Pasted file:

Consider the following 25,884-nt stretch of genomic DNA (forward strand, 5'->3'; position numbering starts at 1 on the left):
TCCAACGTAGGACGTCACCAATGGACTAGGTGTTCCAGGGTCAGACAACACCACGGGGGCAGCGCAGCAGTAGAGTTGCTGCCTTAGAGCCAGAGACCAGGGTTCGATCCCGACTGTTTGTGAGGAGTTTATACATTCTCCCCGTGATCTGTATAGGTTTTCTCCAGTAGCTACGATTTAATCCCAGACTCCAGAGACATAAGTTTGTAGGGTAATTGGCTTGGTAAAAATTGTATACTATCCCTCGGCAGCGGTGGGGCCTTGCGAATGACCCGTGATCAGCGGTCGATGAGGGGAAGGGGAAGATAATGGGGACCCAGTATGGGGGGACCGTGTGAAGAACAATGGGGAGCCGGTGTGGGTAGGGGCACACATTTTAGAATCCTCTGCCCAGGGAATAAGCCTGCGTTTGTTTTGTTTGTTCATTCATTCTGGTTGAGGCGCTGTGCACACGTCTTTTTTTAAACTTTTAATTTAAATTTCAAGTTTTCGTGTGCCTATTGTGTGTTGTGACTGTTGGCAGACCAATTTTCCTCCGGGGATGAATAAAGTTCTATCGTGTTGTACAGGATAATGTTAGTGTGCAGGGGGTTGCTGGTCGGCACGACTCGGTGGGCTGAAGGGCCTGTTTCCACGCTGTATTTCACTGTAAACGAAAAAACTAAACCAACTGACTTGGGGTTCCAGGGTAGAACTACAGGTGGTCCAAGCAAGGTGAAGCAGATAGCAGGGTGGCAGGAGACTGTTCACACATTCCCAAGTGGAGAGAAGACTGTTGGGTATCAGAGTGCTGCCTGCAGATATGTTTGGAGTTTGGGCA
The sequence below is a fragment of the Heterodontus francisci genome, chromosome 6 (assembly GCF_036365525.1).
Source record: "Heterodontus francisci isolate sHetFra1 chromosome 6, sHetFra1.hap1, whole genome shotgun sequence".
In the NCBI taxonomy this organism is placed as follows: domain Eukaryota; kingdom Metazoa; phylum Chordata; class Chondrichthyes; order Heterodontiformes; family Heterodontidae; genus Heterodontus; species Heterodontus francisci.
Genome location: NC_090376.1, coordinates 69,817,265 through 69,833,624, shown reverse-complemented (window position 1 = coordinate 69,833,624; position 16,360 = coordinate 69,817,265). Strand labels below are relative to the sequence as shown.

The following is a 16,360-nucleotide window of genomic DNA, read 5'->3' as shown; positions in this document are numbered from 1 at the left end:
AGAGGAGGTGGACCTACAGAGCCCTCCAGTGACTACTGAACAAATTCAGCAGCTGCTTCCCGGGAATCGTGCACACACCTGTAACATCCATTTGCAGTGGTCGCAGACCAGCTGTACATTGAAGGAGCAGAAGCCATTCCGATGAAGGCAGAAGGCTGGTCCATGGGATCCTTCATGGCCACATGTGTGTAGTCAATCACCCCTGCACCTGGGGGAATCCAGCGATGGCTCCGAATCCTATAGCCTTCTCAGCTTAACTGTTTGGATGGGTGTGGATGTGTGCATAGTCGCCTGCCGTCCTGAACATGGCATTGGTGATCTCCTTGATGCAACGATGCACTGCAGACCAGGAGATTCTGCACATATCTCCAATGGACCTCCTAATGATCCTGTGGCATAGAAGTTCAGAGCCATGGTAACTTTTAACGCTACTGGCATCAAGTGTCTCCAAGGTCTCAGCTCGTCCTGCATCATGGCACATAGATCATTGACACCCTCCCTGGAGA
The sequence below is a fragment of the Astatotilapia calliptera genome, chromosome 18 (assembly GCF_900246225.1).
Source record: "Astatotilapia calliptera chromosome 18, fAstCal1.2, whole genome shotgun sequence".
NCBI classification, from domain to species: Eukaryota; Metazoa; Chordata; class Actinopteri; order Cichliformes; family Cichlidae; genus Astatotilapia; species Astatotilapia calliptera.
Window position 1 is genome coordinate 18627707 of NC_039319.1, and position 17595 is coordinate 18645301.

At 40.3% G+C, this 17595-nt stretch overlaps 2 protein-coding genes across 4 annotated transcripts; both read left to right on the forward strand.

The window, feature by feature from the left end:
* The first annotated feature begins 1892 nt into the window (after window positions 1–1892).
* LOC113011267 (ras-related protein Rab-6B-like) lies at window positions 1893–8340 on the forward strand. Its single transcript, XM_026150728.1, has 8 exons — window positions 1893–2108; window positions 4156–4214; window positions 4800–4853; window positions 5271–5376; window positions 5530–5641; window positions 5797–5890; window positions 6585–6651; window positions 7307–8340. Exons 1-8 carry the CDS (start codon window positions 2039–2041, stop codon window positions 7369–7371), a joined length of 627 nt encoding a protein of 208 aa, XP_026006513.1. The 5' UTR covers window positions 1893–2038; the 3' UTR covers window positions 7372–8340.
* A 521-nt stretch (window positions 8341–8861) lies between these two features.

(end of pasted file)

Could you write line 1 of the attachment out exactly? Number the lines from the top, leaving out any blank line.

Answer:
Consider the following 25,884-nt stretch of genomic DNA (forward strand, 5'->3'; position numbering starts at 1 on the left):